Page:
Ambulances delayed in Suffolk towns

AS FEW as 42 per cent of calls to potentially life threatening incidents are being answered within target times in part of Suffolk, the Evening Star can reveal today.

AS FEW as 42 per cent of calls to potentially life threatening incidents are being answered within target times in part of Suffolk, the Evening Star can reveal today.

In May and June in South Suffolk response times fell well below the target of 75 per cent laid down by the Government.

In Needham Market in June, the figures even fell as low as 42 per cent and 50 per cent in central Stowmarket.

The figures are even lower than those of North Norfolk, notorious for its slow road network.

During the last year the East Anglian Ambulance Service has prided its success in reaching the 75 per cent target.

But the 75 per cent is an average for the region and in some areas the percentage figures drop dramatically.

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However in Ipswich 94 per cent of the Category A calls are answered within the eight minute deadline which drags up the average percentage figures.

Trust spokesman Matthew Ware said that figures did go up in July and August and that the amount of calls received for the two areas had to be taken into consideration, as in some areas there were only a small number of calls.

He also added that the Trust was funded to achieve 75 per cent across its entire region – not individual areas.

He said: "We are not funded to achieve 75 per cent by ward or constituency.

"To achieve 75 per cent per ward or constituency an increase in ambulance funding of millions of pounds would be needed.

"We are aware that some more rural areas of East Anglia do have lower response times than certain other areas which is why we are introducing a community paramedic within Newmarket in the next couple of months which will help to push response times up much higher."

By having a community paramedic in the area Mr Ware said they would be able to get to patients quicker and may also be able to prevent ambulances coming out if they are not needed, leaving them free to go on to other jobs.

He added that in August only one emergency response was needed in Needham Market which was reached on time, but in July only 22 per cent of the nine calls were reached within the eight minutes and another four within nine minutes.

August figures for Stowmarket showed 70.3 per cent of 27 calls were reached within the eight minutes and that the average response in both places was ten and a half minutes.

The Department of Health targets state that 75 per cent of Category A calls should be reached within eight minutes and 95 per cent should have an ambulance on scene within 14 to 19 minutes.

East Anglian Ambulance Trust just met this target in May at 95.16 per cent and failed to reach it in June at 94.18 per cent.

In South Suffolk only 82.95 per cent were reached within that time.

Other targets state that 95 per cent of doctors urgent cases should be at their destination within 15 minutes of the time stated by the doctor.

In June the target was missed at 91.02 per cent and in May it was 91.16 per cent.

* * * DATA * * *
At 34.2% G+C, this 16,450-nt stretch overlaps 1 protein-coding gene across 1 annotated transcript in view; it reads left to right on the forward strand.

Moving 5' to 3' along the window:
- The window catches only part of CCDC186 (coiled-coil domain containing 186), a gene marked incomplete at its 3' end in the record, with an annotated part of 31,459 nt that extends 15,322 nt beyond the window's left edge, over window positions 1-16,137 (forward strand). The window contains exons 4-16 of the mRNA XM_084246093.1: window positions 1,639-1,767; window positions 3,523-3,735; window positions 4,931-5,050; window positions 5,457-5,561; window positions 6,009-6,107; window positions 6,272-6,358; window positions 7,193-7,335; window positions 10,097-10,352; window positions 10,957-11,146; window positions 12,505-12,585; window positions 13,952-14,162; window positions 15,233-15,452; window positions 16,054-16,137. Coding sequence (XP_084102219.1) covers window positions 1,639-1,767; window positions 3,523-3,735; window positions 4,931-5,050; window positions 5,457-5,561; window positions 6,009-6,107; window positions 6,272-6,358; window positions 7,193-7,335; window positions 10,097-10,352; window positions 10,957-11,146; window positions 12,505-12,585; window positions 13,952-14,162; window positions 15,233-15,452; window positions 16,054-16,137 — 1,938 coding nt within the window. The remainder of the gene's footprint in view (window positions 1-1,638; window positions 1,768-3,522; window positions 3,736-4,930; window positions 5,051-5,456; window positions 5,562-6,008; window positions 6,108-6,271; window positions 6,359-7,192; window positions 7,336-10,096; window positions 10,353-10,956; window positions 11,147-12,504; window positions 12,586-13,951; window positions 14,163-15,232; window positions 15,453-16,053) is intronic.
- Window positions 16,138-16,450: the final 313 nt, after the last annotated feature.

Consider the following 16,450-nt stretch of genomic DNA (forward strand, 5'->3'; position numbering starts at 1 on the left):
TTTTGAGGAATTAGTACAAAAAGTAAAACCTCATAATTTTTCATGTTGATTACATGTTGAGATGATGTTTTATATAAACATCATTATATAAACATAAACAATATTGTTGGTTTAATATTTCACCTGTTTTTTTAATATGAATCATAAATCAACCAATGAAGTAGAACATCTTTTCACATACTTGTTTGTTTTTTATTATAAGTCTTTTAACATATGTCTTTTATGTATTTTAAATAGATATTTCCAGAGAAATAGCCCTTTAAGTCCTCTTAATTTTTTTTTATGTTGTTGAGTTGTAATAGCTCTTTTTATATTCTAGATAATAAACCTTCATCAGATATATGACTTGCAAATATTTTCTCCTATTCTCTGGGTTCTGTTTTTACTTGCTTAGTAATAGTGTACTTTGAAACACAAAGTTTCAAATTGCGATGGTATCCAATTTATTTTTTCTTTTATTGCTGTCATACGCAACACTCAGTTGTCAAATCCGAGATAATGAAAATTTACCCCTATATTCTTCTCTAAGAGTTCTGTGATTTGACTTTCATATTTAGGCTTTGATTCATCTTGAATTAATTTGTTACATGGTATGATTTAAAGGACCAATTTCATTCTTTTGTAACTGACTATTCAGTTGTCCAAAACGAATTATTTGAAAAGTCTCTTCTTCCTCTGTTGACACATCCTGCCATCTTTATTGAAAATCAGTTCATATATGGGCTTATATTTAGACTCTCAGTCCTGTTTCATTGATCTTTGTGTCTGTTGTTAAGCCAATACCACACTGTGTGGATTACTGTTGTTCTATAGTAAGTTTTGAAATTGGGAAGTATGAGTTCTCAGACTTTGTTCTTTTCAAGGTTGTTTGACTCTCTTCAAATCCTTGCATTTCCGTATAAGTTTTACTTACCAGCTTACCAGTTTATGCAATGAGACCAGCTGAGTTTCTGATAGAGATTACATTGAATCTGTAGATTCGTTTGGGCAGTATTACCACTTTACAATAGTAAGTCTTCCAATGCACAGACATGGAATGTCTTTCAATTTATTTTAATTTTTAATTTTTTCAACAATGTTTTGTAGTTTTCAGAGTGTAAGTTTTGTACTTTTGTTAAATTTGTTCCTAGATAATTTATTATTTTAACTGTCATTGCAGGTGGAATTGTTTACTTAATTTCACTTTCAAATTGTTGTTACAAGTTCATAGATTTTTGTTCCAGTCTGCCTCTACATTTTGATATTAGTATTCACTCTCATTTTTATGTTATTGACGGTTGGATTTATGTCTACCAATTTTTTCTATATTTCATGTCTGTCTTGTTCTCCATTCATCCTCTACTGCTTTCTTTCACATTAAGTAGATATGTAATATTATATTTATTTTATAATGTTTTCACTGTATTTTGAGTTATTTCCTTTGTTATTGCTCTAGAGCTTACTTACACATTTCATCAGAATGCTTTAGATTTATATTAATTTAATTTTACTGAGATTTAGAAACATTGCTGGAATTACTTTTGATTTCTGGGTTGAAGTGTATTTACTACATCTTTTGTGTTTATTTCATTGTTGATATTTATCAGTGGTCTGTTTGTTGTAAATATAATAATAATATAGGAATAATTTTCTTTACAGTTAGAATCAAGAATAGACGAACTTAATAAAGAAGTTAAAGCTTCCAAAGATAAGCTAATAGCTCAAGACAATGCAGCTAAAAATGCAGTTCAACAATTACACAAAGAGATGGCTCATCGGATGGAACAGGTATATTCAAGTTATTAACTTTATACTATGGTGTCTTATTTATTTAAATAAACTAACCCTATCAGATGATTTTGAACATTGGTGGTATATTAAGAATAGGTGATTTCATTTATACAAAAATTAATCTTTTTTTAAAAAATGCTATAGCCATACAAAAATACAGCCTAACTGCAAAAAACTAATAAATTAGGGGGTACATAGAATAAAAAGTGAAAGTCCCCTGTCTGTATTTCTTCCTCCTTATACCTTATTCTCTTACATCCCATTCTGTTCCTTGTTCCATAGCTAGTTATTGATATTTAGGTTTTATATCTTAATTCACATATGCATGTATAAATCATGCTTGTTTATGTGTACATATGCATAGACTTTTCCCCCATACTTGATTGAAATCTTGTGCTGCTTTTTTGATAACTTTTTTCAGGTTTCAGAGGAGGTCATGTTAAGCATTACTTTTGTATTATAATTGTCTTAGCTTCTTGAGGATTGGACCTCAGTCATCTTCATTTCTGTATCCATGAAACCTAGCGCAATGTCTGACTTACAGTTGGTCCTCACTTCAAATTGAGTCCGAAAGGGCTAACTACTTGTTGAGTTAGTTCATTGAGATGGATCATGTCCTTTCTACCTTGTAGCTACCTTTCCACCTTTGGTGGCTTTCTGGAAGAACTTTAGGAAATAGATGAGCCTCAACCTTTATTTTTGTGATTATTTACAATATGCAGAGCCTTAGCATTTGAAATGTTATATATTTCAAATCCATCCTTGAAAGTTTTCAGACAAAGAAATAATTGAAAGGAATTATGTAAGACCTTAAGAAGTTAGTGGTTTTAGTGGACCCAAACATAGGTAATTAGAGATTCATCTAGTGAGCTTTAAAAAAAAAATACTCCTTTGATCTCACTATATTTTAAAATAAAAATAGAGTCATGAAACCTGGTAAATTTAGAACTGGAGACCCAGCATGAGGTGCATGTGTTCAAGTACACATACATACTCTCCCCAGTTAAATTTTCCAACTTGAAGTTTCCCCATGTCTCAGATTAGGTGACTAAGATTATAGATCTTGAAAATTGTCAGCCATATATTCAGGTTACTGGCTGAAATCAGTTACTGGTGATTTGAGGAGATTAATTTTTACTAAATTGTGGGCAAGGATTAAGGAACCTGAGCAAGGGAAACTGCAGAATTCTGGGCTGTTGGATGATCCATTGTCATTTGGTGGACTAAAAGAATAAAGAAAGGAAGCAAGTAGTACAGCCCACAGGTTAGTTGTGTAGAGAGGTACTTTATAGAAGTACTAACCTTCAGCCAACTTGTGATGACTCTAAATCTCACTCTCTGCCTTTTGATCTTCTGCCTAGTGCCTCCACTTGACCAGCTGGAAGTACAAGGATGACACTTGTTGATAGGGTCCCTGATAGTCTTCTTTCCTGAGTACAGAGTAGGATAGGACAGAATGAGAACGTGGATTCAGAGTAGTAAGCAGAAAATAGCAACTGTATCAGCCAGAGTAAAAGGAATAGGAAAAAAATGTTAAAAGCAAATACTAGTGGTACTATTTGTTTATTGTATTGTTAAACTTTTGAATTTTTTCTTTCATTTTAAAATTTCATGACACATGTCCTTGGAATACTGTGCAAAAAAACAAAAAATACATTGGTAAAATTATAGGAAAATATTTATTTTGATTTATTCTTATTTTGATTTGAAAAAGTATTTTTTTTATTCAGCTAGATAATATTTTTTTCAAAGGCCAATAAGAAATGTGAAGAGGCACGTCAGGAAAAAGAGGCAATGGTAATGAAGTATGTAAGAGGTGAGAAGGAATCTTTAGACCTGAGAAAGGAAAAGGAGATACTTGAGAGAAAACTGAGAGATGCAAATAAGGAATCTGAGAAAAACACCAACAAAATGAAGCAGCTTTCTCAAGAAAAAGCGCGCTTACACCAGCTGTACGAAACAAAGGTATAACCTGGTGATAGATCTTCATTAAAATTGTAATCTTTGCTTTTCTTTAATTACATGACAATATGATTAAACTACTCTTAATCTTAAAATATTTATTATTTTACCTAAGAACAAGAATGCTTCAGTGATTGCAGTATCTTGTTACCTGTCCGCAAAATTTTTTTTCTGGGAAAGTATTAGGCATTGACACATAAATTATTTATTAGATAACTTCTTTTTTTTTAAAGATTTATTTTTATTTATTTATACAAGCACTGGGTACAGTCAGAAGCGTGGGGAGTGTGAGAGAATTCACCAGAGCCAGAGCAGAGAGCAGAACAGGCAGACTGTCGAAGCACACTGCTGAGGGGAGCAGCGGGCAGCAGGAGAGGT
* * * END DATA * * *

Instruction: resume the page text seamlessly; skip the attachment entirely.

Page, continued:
In 1996 the Evening Star launched its Ambulance Watch campaign following the tragic death of Brian Woolnough who waited in agony for 42 minutes and revealed a number of the Trust's failures to reach patients in Ipswich.

Since then the Trust completed a huge overhaul of the system and saw their response times shoot up.

They were also made a three star trust by the Commission for Health Improvement both this year and last year.

Despite that it appears there are still areas where the service to the public is not quite what it should be.

David Ruffley, MP for Bury St Edmunds has now vowed to find out why his constituents are getting the rough end of the stick and is determined to get things changed.

He said: "I will be discussing what we can do to change these pretty ghastly numbers.

"It is not as though Stowmarket and Needham Market are away from large arterial roads in the middle of nowhere.

"There is something not quite right here."

Mr Ruffley said that he had been in contact with Chris Carney, the chief executive of the East Anglian Ambulance Trust who told him that they were looking into placing paramedic cars in the area who could treat at the scene but are unable to transport to hospital when needed.

Mr Ruffley said: "This is not up and running yet and we will have to wait and see if the figures improve if it does get going.

"One always hopes and prays that the ambulance service will get where it is intended to in life threatening situations but you always have it in the back of your mind that they don't.

"It is not the fault of the paramedics, it is about resources, but there is always the risk of a fatality which could have been prevented.

Figures between May 1 2003 and 31 May 2003.

Cat A calls percentage on time number of patients

Central Suffolk 110 69.09 75

Ipswich 167 94.01 156

South Suffolk 102 58.82 59

Suffolk Coastal 146 66.44 97

West Suffolk 146 74.66 109

Figures between June 1 to June 30 2003

Central Suffolk 89 69.66 62

Ipswich 181 90.61 164

South Suffolk 91 58.24 52

Suffolk Coastal 154 64.29 99

West Suffolk 153 73.20 111

Figures for county council divisions in the Bury St Edmunds constituency:

Needham Market 7 42.9 3

Stowmarket Central 10 76.6 7.6

Stowmarket North 6 50 3

Stowmarket South 1 100 1

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